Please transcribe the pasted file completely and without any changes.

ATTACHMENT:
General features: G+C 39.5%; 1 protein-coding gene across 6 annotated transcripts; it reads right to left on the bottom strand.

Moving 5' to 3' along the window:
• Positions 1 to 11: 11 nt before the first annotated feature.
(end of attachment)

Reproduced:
General features: G+C 39.5%; 1 protein-coding gene across 6 annotated transcripts; it reads right to left on the bottom strand.

Moving 5' to 3' along the window:
• Positions 1 to 11: 11 nt before the first annotated feature.